Yen: The U.S. dollar stalled at JPY112 this month. The last attempt was on the Ides of March. It was still near there before the FOMC meeting. The drop in yields and stocks saw the dollar post a bearish outside down day against the yen in the middle of the week. After consolidating on Thursday, the dollar was pushed lower by the same drivers—falling stocks and interest rates—and traded below JPY110 for the first time since February 11. The U.S. 10-year premium over Japan fell to 250 bp last week, the smallest since early last year. The 60-day rolling correlation of the percent changes in the S&P 500 and the dollar-yen exchange rate is at 0.54. It has not been above 0.58 since mid-2017. Some of the Japanese institutions that might be otherwise inclined to buy dollars may be hampered in the week ahead by the fiscal year-end. The technical indicators warn that despite the losses in recent days, the move does not appear exhausted. The five-day moving average is now slipping through the 20-day, and the technical indicators suggest there is more room to go. The dollar traded from about JPY104.85 on the flash crash low (January 3) to a little above JPY112 a few weeks ago. The JPY109.35 area corresponds to the 38.2% retracement and the 50% mark is at JPY108.50. As the dollar has weakened, implied volatility has jumped. Three-month vol rose for the past four sessions, and near 6.5% it is the highest in a little more than a month (February 19). The 100- and 200-day moving averages are 7.05%-7.45%, while the same averages for the dollar converge in the JPY111.20-JPY111.40 area.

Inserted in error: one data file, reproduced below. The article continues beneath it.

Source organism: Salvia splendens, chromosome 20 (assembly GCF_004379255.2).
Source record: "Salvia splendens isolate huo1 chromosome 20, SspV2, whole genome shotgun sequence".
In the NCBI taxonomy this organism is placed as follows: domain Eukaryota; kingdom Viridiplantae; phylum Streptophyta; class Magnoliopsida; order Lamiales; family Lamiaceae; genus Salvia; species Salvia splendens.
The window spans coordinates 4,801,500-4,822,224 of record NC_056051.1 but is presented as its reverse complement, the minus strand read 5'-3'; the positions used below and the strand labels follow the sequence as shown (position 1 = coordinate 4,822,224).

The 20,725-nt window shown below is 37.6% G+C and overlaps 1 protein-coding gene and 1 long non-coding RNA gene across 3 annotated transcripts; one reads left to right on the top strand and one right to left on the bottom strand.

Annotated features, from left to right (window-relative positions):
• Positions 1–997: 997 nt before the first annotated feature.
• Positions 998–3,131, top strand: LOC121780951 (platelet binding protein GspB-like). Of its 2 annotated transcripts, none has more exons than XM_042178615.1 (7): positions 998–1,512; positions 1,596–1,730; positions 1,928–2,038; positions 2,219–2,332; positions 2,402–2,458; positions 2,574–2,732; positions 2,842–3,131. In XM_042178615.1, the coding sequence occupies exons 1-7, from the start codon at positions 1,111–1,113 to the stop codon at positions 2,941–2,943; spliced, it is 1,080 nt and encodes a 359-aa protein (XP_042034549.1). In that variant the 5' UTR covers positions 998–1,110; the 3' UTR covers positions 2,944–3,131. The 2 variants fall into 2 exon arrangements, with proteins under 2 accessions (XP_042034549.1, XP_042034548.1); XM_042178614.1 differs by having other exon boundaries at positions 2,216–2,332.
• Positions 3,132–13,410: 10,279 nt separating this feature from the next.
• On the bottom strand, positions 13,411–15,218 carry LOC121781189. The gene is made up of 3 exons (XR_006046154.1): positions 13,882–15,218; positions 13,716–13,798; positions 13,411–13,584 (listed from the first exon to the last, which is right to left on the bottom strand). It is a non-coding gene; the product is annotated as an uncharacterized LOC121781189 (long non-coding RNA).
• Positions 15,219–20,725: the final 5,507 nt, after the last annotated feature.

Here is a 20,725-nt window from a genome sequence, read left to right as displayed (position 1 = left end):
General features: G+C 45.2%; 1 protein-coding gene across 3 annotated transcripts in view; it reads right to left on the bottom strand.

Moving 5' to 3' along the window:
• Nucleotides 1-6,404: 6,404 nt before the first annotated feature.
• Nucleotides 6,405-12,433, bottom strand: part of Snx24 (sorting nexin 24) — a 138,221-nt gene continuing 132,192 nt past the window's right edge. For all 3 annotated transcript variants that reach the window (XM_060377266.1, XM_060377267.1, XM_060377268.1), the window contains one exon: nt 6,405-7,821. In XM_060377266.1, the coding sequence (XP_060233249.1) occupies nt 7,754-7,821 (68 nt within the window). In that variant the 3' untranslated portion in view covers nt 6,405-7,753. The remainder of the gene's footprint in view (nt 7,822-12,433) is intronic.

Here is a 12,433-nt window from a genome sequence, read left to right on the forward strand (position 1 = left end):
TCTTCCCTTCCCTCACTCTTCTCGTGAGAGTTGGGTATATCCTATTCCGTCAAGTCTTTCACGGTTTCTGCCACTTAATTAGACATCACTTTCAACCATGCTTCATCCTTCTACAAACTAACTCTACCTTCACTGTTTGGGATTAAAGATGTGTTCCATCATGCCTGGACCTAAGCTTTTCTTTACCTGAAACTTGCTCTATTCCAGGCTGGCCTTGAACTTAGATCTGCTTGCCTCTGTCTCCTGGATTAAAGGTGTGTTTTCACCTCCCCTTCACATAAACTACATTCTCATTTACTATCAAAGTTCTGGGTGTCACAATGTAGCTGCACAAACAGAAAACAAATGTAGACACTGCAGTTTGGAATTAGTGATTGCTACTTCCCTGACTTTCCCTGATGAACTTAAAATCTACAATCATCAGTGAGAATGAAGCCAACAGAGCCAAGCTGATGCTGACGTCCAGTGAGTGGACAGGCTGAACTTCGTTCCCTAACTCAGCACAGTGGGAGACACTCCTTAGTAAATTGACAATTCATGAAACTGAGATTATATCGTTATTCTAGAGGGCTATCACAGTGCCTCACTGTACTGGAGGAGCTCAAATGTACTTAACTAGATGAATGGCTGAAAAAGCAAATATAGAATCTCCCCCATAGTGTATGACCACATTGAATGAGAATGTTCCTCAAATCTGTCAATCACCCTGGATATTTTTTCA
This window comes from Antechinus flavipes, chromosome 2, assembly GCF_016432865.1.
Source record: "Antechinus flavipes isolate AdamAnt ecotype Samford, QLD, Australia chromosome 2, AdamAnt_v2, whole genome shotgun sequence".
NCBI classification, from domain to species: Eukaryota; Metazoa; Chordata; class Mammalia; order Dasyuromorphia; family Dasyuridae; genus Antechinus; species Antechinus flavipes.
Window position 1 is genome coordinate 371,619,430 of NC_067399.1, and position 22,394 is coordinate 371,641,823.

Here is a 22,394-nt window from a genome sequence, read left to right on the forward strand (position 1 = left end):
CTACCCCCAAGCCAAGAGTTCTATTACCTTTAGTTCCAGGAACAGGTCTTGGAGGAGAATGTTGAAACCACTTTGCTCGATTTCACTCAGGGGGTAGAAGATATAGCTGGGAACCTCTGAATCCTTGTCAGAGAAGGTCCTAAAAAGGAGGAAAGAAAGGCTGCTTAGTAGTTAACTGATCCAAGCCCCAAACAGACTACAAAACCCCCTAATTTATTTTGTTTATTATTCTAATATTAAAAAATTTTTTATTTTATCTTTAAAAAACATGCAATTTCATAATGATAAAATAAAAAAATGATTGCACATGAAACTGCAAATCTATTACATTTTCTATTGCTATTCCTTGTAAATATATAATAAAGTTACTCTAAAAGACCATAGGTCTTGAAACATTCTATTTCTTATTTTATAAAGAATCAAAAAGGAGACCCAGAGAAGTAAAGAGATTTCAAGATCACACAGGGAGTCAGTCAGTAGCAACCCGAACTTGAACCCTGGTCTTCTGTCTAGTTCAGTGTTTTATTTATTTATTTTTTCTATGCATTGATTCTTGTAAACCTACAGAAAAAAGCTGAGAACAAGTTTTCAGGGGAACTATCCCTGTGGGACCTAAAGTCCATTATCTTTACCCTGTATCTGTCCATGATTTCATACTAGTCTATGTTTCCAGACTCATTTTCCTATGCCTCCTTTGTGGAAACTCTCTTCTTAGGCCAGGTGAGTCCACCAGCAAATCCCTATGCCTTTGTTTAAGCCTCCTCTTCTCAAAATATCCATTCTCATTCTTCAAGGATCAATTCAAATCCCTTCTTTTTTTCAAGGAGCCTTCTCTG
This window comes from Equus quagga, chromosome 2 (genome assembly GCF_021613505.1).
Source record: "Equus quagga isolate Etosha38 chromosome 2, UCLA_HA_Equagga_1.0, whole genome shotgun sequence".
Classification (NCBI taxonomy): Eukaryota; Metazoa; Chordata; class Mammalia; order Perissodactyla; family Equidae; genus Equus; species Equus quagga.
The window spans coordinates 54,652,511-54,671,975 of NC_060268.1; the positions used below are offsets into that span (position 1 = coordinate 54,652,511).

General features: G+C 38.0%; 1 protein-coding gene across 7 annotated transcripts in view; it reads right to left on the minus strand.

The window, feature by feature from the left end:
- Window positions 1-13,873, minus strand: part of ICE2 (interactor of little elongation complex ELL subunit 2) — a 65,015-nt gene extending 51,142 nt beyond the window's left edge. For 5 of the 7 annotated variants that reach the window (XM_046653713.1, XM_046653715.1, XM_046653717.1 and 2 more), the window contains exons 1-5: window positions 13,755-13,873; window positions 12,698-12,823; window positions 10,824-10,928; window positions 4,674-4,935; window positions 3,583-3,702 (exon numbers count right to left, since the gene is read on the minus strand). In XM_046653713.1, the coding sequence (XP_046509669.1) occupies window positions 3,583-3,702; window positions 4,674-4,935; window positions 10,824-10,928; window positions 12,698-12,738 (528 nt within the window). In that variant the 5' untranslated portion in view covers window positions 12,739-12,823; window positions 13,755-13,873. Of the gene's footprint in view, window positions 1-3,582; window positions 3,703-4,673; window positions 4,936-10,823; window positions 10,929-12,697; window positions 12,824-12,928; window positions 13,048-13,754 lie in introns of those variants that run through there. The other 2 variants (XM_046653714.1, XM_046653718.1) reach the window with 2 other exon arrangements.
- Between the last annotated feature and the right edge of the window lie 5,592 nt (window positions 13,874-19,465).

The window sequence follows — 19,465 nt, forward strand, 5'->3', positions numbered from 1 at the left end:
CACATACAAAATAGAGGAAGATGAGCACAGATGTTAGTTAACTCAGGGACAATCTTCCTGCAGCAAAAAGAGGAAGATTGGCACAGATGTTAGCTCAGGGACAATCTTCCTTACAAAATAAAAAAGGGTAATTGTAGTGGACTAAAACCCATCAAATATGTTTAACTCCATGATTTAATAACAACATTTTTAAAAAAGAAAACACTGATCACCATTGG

Sterling: At this juncture, a long extension seems to be the most likely scenario, which we suspect will be seen as bullish for sterling. The first time, people may be able to express themselves at the polls might be the EU Parliamentary election at the end of May. Since mid-February, sterling has chopped between roughly $1.2950 and $1.3350. It held $1.30 last week and finished near the middle of the week's range, a little above $1.3200. A trendline from early January lows, mid-February, early and late March lows comes in around $1.31 at the end of March. The technical indicators do look particularly supportive. -0.8%
Canadian Dollar: The Canadian dollar was the weakest of the major currencies last week, losing 0.6% against its U.S. counterpart. It is the Canadian dollar's third decline in the past four weeks. Poor economic data, most recently the unexpected fall in January retail sales (-0.3% vs. median forecast in the Bloomberg survey for a 0.4% gain) and the downward revision in the December series (-0.8% rather than -0.5%). Much ink has been spilled about the inversion of the U.S. curve as in the 10-year yield is below the U.S. T-bills (four weeks through 12 months) that yield 2.44% to 2.46%. The Canadian curve has inverted longer. Canada's 3-, 6-, and 12-month bills yield 1.65%-1.66% while the 10-year bond yield is 1.60%. The CAD1.3460-CAD1.3470, highs set earlier this month is the only notable obstacle to the U.S. dollar returning to the CAD1.3365 area seen at the end of last year. The trendline from last September lows, early and late February lows, and through the early March low comes a little below CAD1.32 at the end of the month.